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RGB to Multi-Spectral Image Conversion By Spectral Palette and Color Print Simulation Under Different Illuminants

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A simple idea of RGB to spectral image conversion is proposed. A spectral reflectance with the closest colorimetric value to that of RGB pixel is picked up from the spectral color palette and embedded in each pixel of RGB image. SVD (Singular Value Decomposition) is applied to compress the high-resolution spectral image.

Spectral image data are rearranged to 36 pixels × 36 spectra sub-block so that we could make use of strong correlations in both spatial and spectral. The spectral image could be very well reproduced from a small number of singular values by SVD. Although a transformed image has not the real world spectra but palette-based pseudo-spectra, the proposed method could be applied to simulate the color appearances for a given set of ink and paper media under the different illuminants, and to estimate how much the huge spectral image data could be compressed. The paper discusses the color reproducibility by SVD compression and introduces the estimated color appearances for inkjet prints under the different fluorescent lamps.
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Document Type: Research Article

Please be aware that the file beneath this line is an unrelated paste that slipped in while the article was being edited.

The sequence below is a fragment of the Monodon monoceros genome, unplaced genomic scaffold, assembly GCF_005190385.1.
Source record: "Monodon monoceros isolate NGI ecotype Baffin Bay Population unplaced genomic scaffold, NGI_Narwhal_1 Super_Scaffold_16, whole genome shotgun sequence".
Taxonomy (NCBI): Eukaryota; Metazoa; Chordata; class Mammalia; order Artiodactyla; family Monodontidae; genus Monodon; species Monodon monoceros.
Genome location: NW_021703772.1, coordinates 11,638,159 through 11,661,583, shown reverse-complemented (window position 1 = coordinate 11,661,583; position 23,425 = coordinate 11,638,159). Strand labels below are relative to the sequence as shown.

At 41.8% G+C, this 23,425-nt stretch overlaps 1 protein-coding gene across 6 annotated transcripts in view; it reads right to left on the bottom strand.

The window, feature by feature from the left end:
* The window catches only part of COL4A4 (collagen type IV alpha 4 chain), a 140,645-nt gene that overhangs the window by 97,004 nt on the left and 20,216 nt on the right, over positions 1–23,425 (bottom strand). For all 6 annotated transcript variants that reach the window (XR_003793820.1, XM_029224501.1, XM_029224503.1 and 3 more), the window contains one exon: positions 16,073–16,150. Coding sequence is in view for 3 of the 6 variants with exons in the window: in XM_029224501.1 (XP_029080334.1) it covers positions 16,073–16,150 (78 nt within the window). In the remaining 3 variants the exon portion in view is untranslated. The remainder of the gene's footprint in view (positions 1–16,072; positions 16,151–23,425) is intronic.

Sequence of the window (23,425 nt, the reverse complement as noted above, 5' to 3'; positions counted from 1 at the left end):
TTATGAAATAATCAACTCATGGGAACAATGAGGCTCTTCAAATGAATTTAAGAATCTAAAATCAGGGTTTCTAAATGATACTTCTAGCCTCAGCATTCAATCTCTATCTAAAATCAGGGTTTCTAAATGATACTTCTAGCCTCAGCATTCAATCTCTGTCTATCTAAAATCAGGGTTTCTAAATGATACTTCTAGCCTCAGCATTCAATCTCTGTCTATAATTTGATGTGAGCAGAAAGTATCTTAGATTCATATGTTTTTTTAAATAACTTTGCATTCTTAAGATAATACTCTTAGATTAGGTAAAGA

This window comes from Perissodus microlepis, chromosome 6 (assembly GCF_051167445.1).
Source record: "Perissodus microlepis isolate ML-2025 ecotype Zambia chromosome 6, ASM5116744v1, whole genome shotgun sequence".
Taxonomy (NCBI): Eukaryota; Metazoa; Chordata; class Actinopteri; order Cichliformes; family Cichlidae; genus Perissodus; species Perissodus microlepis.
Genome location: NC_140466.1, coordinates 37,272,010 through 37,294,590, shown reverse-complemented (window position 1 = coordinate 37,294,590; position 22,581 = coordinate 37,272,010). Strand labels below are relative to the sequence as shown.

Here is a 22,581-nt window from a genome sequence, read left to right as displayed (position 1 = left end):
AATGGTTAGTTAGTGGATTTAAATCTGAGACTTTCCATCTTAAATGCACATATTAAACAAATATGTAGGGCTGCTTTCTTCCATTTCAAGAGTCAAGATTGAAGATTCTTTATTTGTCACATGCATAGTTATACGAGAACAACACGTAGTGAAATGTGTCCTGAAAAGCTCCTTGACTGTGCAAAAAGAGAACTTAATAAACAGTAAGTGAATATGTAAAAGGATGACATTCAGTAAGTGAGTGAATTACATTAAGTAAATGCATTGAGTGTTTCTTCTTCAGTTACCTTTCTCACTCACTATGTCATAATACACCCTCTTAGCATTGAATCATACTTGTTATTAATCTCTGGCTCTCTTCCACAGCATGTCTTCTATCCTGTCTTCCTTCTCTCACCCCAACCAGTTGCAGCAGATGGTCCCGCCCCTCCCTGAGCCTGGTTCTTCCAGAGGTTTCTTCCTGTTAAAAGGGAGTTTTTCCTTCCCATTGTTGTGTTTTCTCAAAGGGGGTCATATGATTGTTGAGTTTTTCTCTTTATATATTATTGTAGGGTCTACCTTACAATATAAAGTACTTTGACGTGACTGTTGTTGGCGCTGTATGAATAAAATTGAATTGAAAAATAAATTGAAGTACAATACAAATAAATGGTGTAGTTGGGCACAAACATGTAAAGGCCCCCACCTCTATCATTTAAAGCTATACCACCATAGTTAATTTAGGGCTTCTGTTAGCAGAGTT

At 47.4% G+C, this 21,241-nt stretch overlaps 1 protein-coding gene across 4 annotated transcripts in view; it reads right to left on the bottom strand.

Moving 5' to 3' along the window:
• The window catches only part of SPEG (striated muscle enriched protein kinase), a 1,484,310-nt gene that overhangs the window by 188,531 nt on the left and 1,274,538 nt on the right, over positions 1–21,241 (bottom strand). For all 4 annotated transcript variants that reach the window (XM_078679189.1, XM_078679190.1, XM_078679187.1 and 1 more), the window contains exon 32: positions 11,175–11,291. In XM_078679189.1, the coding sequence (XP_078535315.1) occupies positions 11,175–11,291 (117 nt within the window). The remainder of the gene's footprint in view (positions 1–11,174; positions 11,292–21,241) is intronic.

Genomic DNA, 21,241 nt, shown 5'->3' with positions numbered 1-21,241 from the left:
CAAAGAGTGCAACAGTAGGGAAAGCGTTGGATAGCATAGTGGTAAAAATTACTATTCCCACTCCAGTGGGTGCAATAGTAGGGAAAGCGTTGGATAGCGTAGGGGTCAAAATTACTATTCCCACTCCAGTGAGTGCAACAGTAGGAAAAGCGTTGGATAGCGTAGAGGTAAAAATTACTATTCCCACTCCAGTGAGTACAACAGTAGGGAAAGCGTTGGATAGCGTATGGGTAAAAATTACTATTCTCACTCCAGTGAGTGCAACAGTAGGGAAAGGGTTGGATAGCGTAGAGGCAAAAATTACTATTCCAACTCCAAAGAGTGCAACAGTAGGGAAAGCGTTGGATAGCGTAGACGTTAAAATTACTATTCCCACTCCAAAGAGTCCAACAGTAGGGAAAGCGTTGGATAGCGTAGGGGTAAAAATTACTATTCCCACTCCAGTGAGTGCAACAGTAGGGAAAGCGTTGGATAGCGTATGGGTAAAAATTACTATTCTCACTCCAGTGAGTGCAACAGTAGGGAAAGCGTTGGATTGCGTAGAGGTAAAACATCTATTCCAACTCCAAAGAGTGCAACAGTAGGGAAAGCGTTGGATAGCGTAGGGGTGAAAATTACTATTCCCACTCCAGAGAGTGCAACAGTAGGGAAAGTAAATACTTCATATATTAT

Publication date: January 1, 2003

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  • For more than 30 years, IS&T's series of digital printing conferences have been the leading forum for discussion of advances and new directions in 2D and 3D printing technologies. A comprehensive, industry-wide conference that brings together industry and academia, this meeting includes all aspects of the hardware, materials, software, images, and applications associated with digital printing systems?particularly those involved with additive manufacturing and fabrication?including bio-printing, printed electronics, page-wide, drop-on-demand, desktop and continuous ink jet, toner-based systems, and production digital printing, as well as the engineering capability, optimization, and science involved in these fields. In 2016, the conference changed its name formally to Printing for Fabrication to better reflect the content of the meeting and the evolving technology of printing.

    Please note: For purposes of its Digital Library content, IS&T defines Open Access as papers that will be downloadable in their entirety for free in perpetuity. Copyright restrictions on papers vary; see individual paper for details.

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